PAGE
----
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TASC - DARPA's Psychohistory
Technologies for the Applications of Social Computing (TASC) is a new DARPA plan to make use of the social computing phenomenon.
The agency is seeking whitepapers to fuel the development of a scientific approach to predicting the actions of large masses of people.
The Defense Advanced Research Projects Agency (DARPA), Information Processing Techniques Office (IPTO), invites ... the development of new technologies to rapidly create theoretically-informed, data-driven models of complex human, social, cultural, and behavioral dynamics that are instantiated in near-realtime simulations ... technologies of interest include the formalization and semantic representation of social science theories, the semantic integration of disparate types of social science data, techniques for analyzing these data, and efficient computational techniques for rapid data processing.
DARPA anticipates all these technologies would be integrated to develop a flexible, modular social simulation system that integrates sound social science theory with real world data, that facilitates a wide spectrum of military and intelligence applications, and that supports reliable, real-world decisions ...
Fans of Isaac Asimov may see in this effort an attempt to get at the basic principles of psychohistory from his 1951 novel Foundation.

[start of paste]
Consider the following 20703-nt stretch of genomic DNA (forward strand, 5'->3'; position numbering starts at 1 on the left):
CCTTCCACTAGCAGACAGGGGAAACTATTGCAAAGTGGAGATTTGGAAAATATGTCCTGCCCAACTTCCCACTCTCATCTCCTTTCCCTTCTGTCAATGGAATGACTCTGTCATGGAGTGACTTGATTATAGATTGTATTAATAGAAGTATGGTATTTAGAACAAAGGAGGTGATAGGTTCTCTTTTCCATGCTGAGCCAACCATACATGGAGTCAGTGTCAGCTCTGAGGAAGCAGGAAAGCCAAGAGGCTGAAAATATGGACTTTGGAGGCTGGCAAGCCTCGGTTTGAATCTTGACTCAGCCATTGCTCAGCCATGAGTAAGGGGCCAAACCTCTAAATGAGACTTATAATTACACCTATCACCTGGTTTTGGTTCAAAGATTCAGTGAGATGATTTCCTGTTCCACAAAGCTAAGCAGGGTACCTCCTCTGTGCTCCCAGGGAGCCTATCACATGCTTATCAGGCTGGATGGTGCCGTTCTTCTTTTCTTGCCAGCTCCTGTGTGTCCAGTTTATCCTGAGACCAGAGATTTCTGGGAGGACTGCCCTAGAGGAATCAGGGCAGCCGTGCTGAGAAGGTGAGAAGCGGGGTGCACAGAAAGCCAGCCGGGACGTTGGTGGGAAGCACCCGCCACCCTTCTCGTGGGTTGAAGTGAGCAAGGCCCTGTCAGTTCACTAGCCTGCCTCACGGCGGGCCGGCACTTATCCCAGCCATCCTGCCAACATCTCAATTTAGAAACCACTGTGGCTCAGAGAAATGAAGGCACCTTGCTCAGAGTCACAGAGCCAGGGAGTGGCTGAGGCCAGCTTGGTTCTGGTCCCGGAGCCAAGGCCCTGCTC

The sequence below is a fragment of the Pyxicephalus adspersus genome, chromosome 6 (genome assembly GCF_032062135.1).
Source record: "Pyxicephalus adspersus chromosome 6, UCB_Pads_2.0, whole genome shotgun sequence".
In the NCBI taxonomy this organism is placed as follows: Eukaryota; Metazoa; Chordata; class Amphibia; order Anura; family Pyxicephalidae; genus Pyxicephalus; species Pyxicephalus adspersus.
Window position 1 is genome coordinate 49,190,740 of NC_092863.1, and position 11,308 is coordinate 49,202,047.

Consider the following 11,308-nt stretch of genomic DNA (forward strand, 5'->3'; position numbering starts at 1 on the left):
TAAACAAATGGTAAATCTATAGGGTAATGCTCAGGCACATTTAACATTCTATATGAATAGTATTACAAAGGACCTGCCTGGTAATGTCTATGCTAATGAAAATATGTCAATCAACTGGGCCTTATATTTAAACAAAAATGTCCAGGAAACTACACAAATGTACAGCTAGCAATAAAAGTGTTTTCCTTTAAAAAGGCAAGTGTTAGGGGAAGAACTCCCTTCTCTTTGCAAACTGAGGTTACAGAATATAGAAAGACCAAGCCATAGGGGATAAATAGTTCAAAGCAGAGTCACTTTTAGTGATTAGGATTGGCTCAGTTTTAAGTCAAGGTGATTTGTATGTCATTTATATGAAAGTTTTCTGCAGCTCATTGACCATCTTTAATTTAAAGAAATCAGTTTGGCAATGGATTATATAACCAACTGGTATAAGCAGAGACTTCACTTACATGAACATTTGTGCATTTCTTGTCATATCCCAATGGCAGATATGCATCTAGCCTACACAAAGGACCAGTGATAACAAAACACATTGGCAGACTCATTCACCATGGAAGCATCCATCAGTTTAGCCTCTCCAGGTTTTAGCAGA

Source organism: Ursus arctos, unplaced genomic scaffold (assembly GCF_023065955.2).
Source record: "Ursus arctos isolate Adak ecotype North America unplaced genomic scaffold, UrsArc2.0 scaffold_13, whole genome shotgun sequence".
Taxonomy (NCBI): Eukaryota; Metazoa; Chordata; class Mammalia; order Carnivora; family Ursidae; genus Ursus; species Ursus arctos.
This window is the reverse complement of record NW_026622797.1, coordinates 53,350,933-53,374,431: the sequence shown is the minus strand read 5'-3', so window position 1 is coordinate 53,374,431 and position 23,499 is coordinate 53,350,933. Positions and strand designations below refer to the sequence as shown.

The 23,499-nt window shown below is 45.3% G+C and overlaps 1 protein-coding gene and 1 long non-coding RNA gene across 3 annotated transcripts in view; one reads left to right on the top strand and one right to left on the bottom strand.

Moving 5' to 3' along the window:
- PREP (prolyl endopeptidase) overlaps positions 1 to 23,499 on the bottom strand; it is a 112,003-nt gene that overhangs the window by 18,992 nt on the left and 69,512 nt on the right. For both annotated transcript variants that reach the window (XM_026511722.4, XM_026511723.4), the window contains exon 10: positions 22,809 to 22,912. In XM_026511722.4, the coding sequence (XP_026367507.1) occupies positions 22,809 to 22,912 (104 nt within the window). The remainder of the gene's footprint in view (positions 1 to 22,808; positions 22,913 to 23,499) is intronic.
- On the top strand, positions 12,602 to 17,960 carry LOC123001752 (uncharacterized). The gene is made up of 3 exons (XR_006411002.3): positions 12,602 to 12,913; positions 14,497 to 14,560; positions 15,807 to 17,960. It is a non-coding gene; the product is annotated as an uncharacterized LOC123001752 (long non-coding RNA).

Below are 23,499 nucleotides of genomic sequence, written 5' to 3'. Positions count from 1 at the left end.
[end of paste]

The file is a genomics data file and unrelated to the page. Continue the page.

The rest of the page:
(Hari Seldon contemplates the plan)
PSYCHOHISTORY–...Gaal Dornick, using nonmathematical concepts, has defined psychohistory to be that branch of mathematics which deals with the reactions of human conglomerates to fixed social and economic stimuli....
... Implicit in all these definitions is the assumption that the human conglomerate being dealt with is sufficiently large for valid statistical treatment. The necessary size of such a conglomerate may be determined by Seldon's First Theorem which ... A further necessary assumption is that the human conglomerate be itself unaware of psychohistoric analysis in order that its reactions be truly random ...
Read the true story of how Nobel Laureate Paul Krugman wanted to be a psychohistorian. From The Register; thanks to Winchell Chung for the tip on this story.
Scroll down for more stories in the same category. (Story submitted 3/8/2009)
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